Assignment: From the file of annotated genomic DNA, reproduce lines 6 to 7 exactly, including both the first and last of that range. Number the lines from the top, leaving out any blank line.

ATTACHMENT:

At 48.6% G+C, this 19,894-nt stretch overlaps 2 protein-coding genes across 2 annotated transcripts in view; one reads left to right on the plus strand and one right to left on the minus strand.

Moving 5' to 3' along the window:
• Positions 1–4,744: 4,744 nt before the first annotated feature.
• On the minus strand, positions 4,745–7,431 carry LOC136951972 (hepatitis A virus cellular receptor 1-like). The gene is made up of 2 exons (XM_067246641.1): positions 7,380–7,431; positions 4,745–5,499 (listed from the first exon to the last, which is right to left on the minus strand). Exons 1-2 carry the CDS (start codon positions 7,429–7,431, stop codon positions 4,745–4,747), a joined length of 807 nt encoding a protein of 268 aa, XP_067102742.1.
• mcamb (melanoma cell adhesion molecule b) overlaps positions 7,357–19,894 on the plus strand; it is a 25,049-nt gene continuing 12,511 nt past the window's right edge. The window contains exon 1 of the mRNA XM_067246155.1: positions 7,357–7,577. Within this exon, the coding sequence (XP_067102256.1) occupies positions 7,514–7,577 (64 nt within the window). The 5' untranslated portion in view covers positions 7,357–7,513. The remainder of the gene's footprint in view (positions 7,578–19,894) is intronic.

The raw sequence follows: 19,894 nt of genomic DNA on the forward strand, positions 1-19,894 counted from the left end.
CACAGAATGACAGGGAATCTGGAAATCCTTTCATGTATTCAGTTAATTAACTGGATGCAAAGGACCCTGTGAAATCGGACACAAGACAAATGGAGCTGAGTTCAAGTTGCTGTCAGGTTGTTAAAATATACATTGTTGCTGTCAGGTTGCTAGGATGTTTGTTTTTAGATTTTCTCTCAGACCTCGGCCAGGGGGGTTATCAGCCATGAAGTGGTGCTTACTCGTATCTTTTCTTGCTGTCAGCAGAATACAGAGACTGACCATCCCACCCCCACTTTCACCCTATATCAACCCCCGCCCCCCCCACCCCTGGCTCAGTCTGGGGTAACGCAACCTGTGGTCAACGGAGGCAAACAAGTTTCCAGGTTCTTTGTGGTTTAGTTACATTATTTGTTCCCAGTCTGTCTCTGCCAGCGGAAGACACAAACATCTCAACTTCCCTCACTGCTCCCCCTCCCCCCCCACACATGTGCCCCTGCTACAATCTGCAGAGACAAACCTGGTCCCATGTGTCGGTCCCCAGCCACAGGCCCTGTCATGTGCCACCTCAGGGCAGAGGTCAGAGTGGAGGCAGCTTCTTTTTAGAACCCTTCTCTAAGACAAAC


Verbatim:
The raw sequence follows: 19,894 nt of genomic DNA on the forward strand, positions 1-19,894 counted from the left end.
CACAGAATGACAGGGAATCTGGAAATCCTTTCATGTATTCAGTTAATTAACTGGATGCAAAGGACCCTGTGAAATCGGACACAAGACAAATGGAGCTGAGTTCAAGTTGCTGTCAGGTTGTTAAAATATACATTGTTGCTGTCAGGTTGCTAGGATGTTTGTTTTTAGATTTTCTCTCAGACCTCGGCCAGGGGGGTTATCAGCCATGAAGTGGTGCTTACTCGTATCTTTTCTTGCTGTCAGCAGAATACAGAGACTGACCATCCCACCCCCACTTTCACCCTATATCAACCCCCGCCCCCCCCACCCCTGGCTCAGTCTGGGGTAACGCAACCTGTGGTCAACGGAGGCAAACAAGTTTCCAGGTTCTTTGTGGTTTAGTTACATTATTTGTTCCCAGTCTGTCTCTGCCAGCGGAAGACACAAACATCTCAACTTCCCTCACTGCTCCCCCTCCCCCCCCACACATGTGCCCCTGCTACAATCTGCAGAGACAAACCTGGTCCCATGTGTCGGTCCCCAGCCACAGGCCCTGTCATGTGCCACCTCAGGGCAGAGGTCAGAGTGGAGGCAGCTTCTTTTTAGAACCCTTCTCTAAGACAAAC